• Myth: Albinism only affects appearance. 
  • Fact: Melanin is integral to developing skin, hair and eye colour, however it’s also vital for the development of healthy vision. 
     
  • Myth: People living with albinism can’t go outside during the day. 
  • Fact: People living with albinism can go outside at any time but need to take extra precautions when out in the sun. Protective clothing, sunscreen and a hat are required all year round to minimise the risk of skin damage from the sun.

Albinism awareness day

Living with albinism

Delicia De Vos, an Administrator of Disability Support at the Disability Unit at the Cape Peninsula University of Technology (CPUT), is a person living with albinism. As part of her job Delicia is responsible for assisting the students with disabilities who study at CPUT with their applications, registrations, bursary applications and other day-to-day support. She's currently also studying towards a post-graduate qualification in Disabilities Studies at the University of Cape Town

Delicia was born in Namibia and attended the Athlone School for the Blind from the age of 5. After she matriculated, Delicia says, the most difficult thing she was confronted with was people’s negative perceptions about albinism and those living with it. She also recalls experiencing social discrimination at her first job saying that the people’s attitudes, the lack of knowledge, and being afraid of things different to the norm, are the biggest problems fuelling stigmas and misperception.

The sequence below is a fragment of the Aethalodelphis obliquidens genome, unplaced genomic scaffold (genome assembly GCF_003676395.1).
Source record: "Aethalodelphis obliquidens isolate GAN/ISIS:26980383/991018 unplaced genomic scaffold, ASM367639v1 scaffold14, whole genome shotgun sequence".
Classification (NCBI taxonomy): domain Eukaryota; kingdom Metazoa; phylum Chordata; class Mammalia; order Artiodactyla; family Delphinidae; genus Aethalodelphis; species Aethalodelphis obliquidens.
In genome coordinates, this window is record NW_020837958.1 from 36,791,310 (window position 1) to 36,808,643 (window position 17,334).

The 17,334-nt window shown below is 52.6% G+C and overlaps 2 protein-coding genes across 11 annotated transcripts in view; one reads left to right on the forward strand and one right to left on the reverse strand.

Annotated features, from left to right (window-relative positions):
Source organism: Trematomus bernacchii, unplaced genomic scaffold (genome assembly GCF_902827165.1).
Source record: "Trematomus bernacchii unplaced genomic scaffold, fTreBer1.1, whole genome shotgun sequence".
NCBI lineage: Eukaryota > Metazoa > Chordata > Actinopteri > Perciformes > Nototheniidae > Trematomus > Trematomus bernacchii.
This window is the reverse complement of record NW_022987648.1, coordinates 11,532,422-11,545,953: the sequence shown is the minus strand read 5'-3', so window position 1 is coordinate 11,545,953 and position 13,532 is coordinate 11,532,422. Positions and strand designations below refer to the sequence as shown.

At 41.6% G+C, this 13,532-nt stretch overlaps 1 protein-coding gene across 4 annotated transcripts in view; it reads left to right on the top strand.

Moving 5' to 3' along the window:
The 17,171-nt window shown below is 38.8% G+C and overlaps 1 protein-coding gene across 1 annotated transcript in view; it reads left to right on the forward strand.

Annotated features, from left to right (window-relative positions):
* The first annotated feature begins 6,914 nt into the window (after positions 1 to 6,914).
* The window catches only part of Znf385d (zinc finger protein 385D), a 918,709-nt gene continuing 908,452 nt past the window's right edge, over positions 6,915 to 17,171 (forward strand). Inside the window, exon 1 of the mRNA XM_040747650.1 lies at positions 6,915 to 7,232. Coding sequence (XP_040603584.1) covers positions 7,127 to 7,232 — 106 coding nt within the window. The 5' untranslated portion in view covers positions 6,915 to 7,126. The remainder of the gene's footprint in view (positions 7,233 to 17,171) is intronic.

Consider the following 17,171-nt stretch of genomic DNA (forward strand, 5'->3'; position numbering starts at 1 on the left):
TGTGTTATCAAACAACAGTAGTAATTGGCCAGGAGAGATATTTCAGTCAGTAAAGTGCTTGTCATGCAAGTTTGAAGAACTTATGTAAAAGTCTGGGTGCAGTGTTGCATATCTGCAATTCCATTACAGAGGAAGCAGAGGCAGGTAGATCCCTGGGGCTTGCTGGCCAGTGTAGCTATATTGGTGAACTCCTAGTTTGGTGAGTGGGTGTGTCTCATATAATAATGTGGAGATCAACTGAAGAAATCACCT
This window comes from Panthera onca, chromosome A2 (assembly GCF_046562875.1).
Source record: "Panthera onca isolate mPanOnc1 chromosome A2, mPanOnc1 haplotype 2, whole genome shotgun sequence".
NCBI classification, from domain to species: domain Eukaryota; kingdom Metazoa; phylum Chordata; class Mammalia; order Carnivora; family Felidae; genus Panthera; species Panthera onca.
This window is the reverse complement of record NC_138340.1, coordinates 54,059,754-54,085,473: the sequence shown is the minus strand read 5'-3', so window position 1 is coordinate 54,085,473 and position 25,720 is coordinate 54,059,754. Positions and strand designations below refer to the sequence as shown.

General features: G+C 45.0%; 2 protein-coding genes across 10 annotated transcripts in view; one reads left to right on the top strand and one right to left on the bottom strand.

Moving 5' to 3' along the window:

"Albinism doesn’t affect my life because it doesn’t limit me from doing things, however, it does affect my life in a way because of people’s attitude", says Delicia. Learning to accept yourself and your condition is what, helped her move on from the criticism and start to positively change her own life, as well as the lives of other people living with albinism.

Changing attitudes and making our communities tolerant and Better Together

"As a society in general, we get so used to the idea that when someone doesn't fit neatly into the boxes we have of what a person should look like, then we judge them." Delicia says. "Change starts with you as a person living with albinism. We need to spread the word and help educate people about albinism", says Delicia. 

Her advice to young people living with albinism is to accept themselves for who they are, go for their goals and not allow people to break their spirits or take away their life experience from them. We need to work hard to change the attitudes – not only towards people living with albinism, but towards all persons that may seem different from us.

She hopes that by learning a little more about the condition will help other people to better understand it and raise awareness that will lead to greater acceptance by our communities.


Reach out and learn some more

If you want to know more about albinism, you can visit:

The content on this page was last updated on 7 June 2017